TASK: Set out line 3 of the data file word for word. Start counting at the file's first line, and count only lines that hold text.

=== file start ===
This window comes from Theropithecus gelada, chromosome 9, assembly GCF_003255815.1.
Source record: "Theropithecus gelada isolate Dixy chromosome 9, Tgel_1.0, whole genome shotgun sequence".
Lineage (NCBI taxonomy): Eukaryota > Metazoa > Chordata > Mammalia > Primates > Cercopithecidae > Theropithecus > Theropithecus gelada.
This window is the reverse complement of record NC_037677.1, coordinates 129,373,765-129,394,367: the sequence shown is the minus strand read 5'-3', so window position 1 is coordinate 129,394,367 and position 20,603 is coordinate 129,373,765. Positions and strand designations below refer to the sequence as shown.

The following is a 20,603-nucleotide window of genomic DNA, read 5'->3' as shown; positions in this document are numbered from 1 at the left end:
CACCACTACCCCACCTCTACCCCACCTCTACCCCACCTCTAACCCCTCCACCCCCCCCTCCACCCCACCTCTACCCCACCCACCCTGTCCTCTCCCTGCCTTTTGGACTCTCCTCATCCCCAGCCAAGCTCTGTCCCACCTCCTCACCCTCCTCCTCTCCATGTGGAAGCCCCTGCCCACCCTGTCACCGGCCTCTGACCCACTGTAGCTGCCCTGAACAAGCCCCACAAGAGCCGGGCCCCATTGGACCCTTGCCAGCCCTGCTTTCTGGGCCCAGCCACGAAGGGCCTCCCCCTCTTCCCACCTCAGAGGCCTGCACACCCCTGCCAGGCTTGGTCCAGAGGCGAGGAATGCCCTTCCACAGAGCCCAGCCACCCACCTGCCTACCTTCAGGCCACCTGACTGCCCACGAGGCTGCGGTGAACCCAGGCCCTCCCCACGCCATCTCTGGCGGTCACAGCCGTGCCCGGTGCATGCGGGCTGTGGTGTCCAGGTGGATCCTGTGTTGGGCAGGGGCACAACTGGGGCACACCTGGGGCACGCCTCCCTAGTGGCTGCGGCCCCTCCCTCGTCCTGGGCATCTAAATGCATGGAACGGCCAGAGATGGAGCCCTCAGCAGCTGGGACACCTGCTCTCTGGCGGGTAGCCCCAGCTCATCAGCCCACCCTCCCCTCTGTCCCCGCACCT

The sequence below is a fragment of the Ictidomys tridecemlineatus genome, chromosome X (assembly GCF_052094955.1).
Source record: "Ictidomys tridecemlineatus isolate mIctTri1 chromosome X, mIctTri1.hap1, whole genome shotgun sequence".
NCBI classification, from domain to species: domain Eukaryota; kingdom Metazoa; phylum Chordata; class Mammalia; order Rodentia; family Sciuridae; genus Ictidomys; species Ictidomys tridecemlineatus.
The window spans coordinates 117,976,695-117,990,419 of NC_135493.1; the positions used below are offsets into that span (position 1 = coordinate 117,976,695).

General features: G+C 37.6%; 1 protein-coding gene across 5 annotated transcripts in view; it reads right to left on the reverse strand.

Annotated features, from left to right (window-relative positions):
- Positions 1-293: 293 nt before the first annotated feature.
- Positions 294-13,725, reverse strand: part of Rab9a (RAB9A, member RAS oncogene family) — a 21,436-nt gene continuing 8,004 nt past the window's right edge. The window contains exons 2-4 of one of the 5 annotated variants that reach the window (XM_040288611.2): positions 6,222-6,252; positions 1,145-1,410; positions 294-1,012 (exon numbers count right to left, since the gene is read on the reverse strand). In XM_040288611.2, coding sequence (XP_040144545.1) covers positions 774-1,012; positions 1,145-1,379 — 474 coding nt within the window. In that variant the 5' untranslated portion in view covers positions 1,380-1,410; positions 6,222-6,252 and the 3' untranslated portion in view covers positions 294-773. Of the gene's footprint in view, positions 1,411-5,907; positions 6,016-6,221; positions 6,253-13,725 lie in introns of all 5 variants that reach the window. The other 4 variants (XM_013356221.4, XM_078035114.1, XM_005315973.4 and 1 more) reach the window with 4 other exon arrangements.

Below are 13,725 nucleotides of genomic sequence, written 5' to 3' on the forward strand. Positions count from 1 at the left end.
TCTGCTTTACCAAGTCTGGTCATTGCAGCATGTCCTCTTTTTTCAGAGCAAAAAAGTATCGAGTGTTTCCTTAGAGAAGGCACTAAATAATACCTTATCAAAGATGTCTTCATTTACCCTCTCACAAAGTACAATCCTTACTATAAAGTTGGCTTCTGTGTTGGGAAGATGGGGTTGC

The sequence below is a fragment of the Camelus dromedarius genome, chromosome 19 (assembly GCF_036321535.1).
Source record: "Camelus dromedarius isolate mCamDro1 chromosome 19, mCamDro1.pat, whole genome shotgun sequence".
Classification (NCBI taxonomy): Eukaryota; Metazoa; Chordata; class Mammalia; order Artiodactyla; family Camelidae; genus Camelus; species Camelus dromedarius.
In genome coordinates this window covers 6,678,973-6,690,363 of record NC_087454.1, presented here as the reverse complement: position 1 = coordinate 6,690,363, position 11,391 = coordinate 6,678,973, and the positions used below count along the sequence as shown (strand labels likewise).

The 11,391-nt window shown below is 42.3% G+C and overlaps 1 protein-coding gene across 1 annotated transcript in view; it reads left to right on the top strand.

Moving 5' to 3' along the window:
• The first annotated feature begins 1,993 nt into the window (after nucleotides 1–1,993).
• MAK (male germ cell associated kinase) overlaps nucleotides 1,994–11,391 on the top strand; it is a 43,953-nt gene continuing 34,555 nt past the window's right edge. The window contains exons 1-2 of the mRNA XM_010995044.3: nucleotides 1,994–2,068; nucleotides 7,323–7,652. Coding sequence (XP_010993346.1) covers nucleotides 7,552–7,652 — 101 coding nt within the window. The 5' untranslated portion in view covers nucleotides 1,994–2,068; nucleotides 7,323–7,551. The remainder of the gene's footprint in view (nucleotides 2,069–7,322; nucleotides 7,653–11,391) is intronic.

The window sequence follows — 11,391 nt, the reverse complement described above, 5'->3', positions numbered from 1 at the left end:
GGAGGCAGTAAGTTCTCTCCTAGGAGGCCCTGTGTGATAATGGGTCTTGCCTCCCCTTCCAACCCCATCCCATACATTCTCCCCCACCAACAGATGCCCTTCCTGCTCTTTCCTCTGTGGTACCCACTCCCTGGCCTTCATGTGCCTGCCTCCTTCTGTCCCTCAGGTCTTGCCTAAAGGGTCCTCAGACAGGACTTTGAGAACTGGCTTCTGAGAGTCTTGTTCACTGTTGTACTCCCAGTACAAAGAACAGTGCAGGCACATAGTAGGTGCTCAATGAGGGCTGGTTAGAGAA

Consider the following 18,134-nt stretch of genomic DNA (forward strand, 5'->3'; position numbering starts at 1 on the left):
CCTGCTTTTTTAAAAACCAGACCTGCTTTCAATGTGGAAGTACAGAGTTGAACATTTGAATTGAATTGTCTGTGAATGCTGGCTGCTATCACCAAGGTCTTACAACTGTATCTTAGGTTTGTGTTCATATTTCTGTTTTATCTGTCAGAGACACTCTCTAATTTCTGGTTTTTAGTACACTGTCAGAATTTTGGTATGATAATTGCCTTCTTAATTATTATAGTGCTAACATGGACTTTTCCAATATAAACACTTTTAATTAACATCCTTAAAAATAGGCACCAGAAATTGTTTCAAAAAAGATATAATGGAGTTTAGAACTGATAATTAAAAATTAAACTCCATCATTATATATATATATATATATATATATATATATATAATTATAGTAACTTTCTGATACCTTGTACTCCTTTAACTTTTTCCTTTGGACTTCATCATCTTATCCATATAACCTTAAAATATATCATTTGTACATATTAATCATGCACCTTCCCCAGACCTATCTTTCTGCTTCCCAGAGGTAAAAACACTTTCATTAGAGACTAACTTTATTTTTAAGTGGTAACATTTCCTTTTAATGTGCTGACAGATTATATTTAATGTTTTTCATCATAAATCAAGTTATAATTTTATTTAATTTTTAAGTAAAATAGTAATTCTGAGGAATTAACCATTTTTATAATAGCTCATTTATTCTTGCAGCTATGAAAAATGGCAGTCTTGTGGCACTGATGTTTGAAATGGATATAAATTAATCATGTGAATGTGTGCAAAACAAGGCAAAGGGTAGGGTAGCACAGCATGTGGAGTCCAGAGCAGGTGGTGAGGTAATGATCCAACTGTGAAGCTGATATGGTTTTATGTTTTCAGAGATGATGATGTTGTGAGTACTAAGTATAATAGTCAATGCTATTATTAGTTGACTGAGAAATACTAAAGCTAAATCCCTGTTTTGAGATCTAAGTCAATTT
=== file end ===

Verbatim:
Lineage (NCBI taxonomy): Eukaryota > Metazoa > Chordata > Mammalia > Primates > Cercopithecidae > Theropithecus > Theropithecus gelada.